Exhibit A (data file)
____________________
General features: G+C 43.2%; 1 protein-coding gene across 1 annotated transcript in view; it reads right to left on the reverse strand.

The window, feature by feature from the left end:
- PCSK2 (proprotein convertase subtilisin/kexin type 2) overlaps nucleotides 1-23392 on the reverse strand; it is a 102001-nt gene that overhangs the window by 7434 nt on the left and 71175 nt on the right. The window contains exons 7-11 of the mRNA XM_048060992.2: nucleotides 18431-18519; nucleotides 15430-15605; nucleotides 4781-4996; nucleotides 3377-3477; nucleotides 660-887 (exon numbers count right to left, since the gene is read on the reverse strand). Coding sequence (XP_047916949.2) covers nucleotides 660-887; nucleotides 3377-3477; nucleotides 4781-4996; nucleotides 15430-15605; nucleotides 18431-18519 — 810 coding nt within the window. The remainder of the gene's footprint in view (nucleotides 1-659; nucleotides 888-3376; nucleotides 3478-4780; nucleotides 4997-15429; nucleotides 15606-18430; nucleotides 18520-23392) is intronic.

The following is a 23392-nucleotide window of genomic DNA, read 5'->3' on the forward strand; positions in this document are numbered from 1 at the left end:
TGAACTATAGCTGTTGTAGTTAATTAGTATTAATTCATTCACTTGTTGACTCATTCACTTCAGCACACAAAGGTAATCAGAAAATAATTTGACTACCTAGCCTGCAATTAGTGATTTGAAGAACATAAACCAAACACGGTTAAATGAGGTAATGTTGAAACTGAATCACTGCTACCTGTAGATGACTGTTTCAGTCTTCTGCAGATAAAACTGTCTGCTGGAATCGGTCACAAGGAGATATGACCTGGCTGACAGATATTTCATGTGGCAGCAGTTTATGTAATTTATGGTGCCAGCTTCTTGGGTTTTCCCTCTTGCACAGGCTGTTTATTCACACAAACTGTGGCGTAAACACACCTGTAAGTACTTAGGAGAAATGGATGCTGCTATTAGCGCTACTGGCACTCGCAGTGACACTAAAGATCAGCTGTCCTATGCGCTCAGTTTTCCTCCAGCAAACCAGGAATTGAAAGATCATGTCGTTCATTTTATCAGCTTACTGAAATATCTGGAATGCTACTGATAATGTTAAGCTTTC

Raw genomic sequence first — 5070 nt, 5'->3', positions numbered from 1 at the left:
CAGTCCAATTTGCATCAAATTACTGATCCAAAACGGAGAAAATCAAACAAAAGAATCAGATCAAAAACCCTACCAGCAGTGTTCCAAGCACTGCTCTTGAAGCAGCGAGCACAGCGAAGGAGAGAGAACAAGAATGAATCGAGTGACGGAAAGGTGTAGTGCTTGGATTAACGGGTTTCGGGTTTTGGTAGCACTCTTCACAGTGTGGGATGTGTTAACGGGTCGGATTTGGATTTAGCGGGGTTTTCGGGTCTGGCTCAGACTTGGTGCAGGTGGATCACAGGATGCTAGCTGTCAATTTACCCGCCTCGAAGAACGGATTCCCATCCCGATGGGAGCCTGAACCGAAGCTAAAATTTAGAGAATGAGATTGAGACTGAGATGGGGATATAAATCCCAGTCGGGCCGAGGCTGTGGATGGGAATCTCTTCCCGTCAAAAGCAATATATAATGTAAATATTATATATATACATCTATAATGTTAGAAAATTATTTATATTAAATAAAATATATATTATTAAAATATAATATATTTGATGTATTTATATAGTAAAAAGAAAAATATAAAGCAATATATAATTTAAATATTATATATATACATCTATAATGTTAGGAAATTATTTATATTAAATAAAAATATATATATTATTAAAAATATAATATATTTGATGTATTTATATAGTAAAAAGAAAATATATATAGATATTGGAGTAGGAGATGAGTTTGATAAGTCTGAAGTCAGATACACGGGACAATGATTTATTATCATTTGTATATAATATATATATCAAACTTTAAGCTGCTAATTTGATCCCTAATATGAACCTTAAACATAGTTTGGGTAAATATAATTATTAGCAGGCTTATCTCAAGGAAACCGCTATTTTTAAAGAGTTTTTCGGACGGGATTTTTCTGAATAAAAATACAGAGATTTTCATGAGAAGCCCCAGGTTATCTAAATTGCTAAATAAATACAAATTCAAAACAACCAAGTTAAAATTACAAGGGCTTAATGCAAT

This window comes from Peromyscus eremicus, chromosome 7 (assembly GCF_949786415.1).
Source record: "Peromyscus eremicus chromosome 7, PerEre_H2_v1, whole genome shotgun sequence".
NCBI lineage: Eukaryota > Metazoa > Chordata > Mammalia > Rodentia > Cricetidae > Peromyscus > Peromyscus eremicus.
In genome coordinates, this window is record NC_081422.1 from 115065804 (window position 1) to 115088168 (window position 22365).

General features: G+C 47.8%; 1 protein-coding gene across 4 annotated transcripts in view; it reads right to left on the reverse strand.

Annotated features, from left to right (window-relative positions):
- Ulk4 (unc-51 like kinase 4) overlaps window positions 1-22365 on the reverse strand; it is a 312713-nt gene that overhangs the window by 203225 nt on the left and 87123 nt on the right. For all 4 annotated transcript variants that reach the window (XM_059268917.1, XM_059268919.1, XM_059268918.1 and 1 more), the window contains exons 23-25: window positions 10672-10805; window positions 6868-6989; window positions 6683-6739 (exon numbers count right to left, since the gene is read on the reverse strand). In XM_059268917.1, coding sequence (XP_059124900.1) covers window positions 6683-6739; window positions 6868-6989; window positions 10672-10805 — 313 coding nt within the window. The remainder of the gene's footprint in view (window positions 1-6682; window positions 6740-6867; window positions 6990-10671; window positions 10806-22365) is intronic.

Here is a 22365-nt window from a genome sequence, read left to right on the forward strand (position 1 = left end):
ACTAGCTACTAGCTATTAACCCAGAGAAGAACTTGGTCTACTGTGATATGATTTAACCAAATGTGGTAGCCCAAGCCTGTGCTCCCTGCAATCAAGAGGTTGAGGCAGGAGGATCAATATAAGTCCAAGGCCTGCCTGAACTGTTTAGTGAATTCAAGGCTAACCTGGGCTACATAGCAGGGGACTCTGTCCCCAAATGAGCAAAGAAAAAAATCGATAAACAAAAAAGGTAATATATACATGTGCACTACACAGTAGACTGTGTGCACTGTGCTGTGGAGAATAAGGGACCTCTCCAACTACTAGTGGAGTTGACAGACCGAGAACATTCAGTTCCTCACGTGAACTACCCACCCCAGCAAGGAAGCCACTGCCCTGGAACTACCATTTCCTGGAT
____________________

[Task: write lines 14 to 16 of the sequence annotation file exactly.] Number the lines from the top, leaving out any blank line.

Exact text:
- Ulk4 (unc-51 like kinase 4) overlaps window positions 1-22365 on the reverse strand; it is a 312713-nt gene that overhangs the window by 203225 nt on the left and 87123 nt on the right. For all 4 annotated transcript variants that reach the window (XM_059268917.1, XM_059268919.1, XM_059268918.1 and 1 more), the window contains exons 23-25: window positions 10672-10805; window positions 6868-6989; window positions 6683-6739 (exon numbers count right to left, since the gene is read on the reverse strand). In XM_059268917.1, coding sequence (XP_059124900.1) covers window positions 6683-6739; window positions 6868-6989; window positions 10672-10805 — 313 coding nt within the window. The remainder of the gene's footprint in view (window positions 1-6682; window positions 6740-6867; window positions 6990-10671; window positions 10806-22365) is intronic.

Here is a 22365-nt window from a genome sequence, read left to right on the forward strand (position 1 = left end):
ACTAGCTACTAGCTATTAACCCAGAGAAGAACTTGGTCTACTGTGATATGATTTAACCAAATGTGGTAGCCCAAGCCTGTGCTCCCTGCAATCAAGAGGTTGAGGCAGGAGGATCAATATAAGTCCAAGGCCTGCCTGAACTGTTTAGTGAATTCAAGGCTAACCTGGGCTACATAGCAGGGGACTCTGTCCCCAAATGAGCAAAGAAAAAAATCGATAAACAAAAAAGGTAATATATACATGTGCACTACACAGTAGACTGTGTGCACTGTGCTGTGGAGAATAAGGGACCTCTCCAACTACTAGTGGAGTTGACAGACCGAGAACATTCAGTTCCTCACGTGAACTACCCACCCCAGCAAGGAAGCCACTGCCCTGGAACTACCATTTCCTGGAT